Contributing factors in foliar uptake of dissolved inorganic nitrogen at leaf levelContributing factors in foliar uptake of dissolved inorganic nitrogen at leaf level
Faculty of Sciences. Bioscience Engineering
Environmental Ecology & Microbiology (ENdEMIC)
The science of the total environment. - Amsterdam
505(2015), p. 992-1002
University of Antwerp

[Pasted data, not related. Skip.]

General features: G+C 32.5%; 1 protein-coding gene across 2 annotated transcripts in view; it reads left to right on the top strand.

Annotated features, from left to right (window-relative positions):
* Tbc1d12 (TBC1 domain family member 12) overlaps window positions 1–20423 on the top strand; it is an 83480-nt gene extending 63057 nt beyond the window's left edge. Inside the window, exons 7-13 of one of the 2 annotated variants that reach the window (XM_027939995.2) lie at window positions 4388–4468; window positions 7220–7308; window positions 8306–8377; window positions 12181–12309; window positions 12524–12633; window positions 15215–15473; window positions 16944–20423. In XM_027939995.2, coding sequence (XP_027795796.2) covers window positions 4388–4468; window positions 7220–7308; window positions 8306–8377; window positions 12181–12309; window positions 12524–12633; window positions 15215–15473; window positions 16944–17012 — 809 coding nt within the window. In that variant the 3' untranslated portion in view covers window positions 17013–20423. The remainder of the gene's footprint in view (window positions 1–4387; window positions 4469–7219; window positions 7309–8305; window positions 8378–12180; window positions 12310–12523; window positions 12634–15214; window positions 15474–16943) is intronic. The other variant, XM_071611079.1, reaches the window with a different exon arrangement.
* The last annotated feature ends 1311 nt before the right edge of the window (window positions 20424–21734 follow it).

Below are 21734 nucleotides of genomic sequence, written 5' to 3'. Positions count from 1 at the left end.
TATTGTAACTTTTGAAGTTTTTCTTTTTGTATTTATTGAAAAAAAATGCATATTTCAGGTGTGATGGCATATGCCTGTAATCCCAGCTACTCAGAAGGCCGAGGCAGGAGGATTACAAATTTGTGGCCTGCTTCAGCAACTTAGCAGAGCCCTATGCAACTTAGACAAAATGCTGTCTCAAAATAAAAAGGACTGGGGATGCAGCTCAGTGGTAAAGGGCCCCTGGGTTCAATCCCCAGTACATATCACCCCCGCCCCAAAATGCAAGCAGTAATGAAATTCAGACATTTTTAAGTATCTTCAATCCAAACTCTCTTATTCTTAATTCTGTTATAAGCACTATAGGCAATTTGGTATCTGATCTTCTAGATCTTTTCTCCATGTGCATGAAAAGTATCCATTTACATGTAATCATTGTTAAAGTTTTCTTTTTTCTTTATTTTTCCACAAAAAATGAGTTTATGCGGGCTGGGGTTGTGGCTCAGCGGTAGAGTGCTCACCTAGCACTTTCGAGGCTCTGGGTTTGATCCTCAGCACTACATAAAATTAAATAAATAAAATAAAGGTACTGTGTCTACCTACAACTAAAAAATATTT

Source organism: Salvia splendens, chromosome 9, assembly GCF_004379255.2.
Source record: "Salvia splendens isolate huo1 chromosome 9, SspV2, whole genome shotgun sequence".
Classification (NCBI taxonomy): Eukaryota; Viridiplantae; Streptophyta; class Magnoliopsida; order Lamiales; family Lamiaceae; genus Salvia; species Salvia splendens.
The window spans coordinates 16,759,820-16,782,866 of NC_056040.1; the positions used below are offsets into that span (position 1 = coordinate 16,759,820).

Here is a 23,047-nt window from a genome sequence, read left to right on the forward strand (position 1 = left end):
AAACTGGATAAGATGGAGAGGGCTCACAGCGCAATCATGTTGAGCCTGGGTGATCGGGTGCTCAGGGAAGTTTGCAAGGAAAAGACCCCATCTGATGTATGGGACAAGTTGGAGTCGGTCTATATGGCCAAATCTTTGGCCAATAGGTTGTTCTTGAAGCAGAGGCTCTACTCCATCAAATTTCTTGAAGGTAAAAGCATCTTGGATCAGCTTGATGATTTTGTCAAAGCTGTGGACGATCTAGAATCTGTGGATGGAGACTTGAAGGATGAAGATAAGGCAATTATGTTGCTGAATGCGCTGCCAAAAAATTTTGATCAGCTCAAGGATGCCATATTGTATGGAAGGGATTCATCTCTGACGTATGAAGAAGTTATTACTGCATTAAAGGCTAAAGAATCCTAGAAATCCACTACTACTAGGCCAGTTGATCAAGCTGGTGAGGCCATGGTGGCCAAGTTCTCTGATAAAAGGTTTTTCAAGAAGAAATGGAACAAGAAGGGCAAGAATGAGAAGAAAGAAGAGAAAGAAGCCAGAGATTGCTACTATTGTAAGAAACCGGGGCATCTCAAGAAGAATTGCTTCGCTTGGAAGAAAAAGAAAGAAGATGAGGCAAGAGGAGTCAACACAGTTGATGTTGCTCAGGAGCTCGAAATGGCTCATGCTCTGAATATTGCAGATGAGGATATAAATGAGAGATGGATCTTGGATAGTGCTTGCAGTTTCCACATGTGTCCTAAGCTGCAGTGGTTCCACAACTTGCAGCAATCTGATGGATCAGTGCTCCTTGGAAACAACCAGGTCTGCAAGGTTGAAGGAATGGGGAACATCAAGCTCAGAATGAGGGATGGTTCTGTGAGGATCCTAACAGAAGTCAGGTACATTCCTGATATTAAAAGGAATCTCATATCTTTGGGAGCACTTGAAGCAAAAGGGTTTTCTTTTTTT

We investigated the influence of leaf traits, rainwater chemistry, and pedospheric nitrogen (N) fertilisation on the aqueous uptake of inorganic N by physiologically active tree leaves. Leaves of juvenile silver birch and European beech trees, supplied with NH4NO3 to the soil at rates from 0 to 200 kg N ha(-1) y(-1), were individually exposed to 100 mu l of artificial rainwater containing (NH4+)-N-15 or (NO3-)-N-15 at two concentration levels for one hour. In the next vegetative period, the experiment was repeated with NH4+ at the highest concentration only. The N form and the N concentration in the applied rainwater and, to a lesser extent, the pedospheric N treatment and the leaf traits affected the aqueous foliar N uptake. The foliar uptake of NH4+ by birch increased when leaves were more wettable. High leaf N concentration and leaf mass per area enhanced the foliar N uptake, and NO; uptake in particular, by birch. Variation in the foliar N uptake by the beech trees could not be explained by the leaf traits considered. In the first experiment, N fertilisation stimulated the foliar N uptake in both species, which was on average 1.42-1.78 times higher at the highest soil N dose than at the zero dose. However, data variability was high and the effect was not appreciable in the second experiment. Our data suggest that next to rainwater chemistry (N form and concentration) also forest N status could play a role in the partitioning of N entering the ecosystem through the soil and the canopy. Models of canopy uptake of aqueous N at the leaf level should take account of leaf traits such as wettability and N concentration. (C) 2014 Elsevier B.V. All rights reserved.